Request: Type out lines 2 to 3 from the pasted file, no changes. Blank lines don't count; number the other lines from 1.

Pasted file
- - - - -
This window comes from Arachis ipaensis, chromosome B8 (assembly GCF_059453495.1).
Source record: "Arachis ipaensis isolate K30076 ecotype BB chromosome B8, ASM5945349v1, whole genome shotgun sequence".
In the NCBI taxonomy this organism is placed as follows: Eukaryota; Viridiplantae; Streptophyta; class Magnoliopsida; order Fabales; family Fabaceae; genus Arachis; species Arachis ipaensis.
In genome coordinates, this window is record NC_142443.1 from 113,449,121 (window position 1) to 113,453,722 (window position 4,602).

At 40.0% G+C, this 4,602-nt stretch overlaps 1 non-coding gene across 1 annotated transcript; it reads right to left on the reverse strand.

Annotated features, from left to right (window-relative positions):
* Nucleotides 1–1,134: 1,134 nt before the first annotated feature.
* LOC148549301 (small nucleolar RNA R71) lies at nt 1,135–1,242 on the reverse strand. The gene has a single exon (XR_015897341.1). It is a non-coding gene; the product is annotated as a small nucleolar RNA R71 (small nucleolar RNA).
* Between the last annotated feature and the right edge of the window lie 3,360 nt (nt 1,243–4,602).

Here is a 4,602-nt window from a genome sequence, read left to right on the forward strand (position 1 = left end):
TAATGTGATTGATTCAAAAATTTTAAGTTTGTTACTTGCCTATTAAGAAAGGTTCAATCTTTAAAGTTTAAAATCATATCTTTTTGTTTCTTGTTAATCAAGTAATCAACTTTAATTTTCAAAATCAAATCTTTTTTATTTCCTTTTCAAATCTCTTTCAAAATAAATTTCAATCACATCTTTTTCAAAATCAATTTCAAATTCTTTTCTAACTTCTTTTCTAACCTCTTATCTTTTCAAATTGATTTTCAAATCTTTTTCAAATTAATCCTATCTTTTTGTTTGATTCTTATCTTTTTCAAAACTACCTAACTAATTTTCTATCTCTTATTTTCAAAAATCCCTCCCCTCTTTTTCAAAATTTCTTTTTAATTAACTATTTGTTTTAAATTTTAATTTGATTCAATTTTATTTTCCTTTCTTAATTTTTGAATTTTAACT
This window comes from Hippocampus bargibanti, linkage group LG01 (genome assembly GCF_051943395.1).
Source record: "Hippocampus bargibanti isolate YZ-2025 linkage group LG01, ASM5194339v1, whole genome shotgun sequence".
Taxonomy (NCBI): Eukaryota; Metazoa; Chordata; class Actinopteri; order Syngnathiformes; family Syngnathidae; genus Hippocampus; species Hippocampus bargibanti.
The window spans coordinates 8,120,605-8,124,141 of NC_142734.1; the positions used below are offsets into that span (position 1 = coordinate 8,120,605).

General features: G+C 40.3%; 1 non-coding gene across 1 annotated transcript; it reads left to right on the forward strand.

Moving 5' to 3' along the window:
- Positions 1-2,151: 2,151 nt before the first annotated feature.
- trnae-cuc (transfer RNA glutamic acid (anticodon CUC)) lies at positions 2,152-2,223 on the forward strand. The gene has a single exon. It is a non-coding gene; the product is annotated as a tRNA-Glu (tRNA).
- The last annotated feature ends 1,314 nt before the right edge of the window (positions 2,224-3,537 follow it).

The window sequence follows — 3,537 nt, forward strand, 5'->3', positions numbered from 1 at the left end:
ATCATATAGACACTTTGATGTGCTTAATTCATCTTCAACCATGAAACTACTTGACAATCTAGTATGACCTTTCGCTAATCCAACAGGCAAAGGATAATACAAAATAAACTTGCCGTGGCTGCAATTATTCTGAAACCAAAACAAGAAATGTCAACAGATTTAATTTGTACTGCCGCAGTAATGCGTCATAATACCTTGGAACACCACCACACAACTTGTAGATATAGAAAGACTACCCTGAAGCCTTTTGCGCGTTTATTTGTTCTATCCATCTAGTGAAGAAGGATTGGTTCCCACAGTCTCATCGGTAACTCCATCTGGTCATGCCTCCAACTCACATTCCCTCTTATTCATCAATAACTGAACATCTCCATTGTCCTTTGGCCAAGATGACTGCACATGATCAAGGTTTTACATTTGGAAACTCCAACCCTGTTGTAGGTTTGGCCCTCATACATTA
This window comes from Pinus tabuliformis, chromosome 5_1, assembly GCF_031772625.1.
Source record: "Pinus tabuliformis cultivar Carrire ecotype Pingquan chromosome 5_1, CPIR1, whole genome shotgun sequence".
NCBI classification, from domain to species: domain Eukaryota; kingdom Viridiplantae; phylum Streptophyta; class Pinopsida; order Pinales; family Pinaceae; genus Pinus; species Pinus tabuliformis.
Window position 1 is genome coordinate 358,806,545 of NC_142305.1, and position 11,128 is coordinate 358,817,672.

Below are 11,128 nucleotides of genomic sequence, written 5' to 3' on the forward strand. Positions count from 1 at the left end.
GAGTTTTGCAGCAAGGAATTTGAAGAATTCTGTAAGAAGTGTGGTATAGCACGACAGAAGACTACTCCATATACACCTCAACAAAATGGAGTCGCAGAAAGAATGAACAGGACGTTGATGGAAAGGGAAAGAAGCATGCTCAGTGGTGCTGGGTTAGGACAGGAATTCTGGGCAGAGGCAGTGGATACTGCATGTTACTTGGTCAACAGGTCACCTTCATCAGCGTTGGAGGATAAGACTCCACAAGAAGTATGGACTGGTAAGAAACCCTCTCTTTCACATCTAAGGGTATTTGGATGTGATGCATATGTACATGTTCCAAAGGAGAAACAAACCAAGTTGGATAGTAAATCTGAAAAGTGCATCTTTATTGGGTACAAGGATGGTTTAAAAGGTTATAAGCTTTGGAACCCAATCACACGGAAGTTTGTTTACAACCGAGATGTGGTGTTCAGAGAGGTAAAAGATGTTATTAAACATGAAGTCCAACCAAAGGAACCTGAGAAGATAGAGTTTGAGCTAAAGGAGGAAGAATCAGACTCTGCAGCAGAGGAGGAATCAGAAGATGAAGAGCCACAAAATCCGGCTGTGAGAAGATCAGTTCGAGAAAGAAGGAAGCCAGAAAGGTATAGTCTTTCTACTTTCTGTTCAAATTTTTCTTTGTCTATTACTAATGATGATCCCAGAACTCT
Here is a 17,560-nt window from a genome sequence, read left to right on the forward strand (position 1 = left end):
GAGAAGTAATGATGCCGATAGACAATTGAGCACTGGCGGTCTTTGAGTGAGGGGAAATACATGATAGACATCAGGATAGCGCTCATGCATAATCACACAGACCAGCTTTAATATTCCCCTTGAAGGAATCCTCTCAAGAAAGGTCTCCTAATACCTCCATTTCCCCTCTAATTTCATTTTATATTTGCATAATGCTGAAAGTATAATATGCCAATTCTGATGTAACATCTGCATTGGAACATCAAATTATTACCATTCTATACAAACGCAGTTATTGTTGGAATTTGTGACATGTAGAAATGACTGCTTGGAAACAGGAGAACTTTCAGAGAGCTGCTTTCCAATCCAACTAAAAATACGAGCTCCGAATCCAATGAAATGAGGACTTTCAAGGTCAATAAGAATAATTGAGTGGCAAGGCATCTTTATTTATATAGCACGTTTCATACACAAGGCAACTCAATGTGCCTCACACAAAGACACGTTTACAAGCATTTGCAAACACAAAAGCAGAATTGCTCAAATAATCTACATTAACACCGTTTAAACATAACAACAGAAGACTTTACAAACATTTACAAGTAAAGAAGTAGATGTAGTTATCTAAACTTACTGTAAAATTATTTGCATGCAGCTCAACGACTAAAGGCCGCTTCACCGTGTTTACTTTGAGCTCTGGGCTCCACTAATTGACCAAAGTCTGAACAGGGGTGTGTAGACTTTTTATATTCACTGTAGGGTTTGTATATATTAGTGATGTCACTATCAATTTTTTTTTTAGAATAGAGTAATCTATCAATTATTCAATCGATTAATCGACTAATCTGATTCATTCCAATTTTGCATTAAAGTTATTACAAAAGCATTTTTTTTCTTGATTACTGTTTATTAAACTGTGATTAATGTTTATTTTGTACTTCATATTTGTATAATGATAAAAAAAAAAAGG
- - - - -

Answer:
Source record: "Arachis ipaensis isolate K30076 ecotype BB chromosome B8, ASM5945349v1, whole genome shotgun sequence".
In the NCBI taxonomy this organism is placed as follows: Eukaryota; Viridiplantae; Streptophyta; class Magnoliopsida; order Fabales; family Fabaceae; genus Arachis; species Arachis ipaensis.